Thursday, December 31, 2009

The Big Book of Basketball (Part 3) -- Jack Gets Back

Editor's Note: My response to Dan's earlier post


So I don’t forget when I get to the end of my response, I would be interested to hear your thoughts on the wine-cellar section.

I agree that Simmons certainly could have made the book “better” by doing many of the things you suggested in terms of pop culture references, personal memories, etc. It appears, though, he made a conscious decision to sacrifice writing the “best” book he could in an effort to create something that he hopes will still be relevant in 25 years. His lack of pop culture references (other than to Boogie Nights) seems emblematic of this. The book would be much more enjoyable for today’s readers if he had sprinkled in more references, but it would have risked making it much less enjoyable for future readers. (Although the personal memories would have been enjoyable for all readers.) Unfortunately for Bill, though, it meant he couldn’t write the way he writes best — which might confine his book to the bargain bin with every other sports list book in a few years.

As for organization, as much as I have criticized Simmons for trying to be too much like Bill James, this is one way in which Simmons' writing would have been helped by being more like him. I don’t necessarily agree with you that Simmons should not have used the ranking system as a skeleton to frame the book, but he should have realized he didn't need to write pages to justify where he ranked each player. When James didn't have something interesting to say about a player in the "Historical Baseball Abstract", he simply doesn't say anything at all. This style would have allowed Simmons to rank all these players, while focusing on the ones he had the most to say about, as you suggested. I know I certainly could have lived without him explaining why he decided to rank Cliff Hagan ahead of Jack Tyman.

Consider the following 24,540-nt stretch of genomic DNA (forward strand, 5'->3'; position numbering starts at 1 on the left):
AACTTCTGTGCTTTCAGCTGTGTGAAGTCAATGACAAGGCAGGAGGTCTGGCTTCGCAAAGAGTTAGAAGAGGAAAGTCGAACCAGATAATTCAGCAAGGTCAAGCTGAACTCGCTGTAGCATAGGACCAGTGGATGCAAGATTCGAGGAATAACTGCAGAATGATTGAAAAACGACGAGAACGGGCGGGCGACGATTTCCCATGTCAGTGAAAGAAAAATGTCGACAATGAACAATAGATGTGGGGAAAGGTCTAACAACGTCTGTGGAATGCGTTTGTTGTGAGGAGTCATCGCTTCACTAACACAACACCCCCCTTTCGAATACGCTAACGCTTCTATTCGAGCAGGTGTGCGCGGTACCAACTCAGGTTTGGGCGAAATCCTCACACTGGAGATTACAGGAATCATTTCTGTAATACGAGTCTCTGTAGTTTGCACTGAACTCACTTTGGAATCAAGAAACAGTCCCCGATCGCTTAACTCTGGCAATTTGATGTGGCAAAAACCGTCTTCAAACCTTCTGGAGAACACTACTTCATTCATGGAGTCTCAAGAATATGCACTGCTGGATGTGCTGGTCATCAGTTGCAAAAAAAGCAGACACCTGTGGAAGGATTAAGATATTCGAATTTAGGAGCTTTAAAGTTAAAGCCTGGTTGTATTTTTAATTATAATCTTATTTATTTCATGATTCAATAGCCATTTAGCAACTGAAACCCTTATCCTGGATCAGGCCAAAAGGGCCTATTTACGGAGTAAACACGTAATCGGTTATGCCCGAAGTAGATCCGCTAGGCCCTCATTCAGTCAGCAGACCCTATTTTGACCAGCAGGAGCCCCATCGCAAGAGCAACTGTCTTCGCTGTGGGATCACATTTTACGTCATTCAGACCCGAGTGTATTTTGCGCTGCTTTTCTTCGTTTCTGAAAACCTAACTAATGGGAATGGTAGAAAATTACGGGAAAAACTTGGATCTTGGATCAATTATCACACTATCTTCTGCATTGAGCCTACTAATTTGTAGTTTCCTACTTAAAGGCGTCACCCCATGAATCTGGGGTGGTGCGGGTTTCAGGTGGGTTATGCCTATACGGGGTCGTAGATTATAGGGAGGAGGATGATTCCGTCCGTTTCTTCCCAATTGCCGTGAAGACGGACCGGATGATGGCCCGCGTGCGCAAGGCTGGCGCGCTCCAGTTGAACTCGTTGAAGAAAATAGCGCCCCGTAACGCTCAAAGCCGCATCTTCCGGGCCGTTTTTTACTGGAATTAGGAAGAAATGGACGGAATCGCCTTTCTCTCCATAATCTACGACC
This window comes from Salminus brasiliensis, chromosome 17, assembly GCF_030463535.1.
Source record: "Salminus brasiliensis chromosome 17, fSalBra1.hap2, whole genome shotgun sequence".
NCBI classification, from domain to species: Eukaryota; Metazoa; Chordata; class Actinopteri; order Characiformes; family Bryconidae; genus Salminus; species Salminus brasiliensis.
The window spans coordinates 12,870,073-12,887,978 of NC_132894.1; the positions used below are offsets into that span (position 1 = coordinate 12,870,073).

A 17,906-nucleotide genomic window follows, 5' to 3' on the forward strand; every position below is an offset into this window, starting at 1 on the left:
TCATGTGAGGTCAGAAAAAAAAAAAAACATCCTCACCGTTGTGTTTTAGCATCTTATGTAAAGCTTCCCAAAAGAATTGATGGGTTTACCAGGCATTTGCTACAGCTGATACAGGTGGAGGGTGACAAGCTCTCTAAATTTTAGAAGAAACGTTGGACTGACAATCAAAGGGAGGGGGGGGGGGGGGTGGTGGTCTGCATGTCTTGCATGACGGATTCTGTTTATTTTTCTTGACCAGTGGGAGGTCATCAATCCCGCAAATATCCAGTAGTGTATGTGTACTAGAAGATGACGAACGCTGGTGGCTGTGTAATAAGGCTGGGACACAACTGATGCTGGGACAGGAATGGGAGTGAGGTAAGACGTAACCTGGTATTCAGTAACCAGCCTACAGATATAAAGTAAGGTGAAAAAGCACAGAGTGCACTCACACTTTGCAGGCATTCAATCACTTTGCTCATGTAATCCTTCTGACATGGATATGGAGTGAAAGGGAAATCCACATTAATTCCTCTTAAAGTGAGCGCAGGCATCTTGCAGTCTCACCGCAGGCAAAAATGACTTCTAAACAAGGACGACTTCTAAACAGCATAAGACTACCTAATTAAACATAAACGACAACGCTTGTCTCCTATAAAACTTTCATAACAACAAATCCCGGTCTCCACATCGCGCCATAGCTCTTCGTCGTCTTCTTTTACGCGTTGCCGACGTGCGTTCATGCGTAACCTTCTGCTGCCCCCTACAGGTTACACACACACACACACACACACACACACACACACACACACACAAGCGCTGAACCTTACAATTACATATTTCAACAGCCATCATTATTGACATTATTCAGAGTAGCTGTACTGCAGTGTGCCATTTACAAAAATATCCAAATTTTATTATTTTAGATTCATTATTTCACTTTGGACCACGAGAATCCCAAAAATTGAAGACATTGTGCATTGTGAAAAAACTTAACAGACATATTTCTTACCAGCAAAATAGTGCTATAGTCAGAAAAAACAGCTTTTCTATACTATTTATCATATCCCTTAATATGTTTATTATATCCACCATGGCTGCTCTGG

I also wonder how much of our frustration has to do with how we decided to read the book. Both of us chose to read the book straight-through in a relatively condensed period of time. Would it be better consumed in smaller portions? Maybe pick it up to read about one player a night before bed?

In regards to your thoughts on individual parts of the book, I wanted to expand upon your comments about the cocaine references. I actually wouldn’t have minded the quantity of these references except that they were all exactly the same (late 70s basketball+cocaine=bad). Essentially this tells me that Bill knows nothing about cocaine in the game other than that David Halberstam mentioned players used it in “Breaks of the Game”.

So I’m not entirely negative, there was one thing Simmons wrote in the book I wanted to agree with — I wish the NBA (another other sports leagues) would be willing to have a bit more fun. The only people that take themselves more seriously than the NBA and NFL are Michigan Daily news and opinion staffers. I’m not saying every one of his radical suggestions in Chapter 6 should be adopted, but I wouldn't be opposed to at least considering a four-point, half-court shot or holding a double-elimination tournament for the last two playoff spots in each conference. Why are these leagues so averse to doing something exciting or fun?

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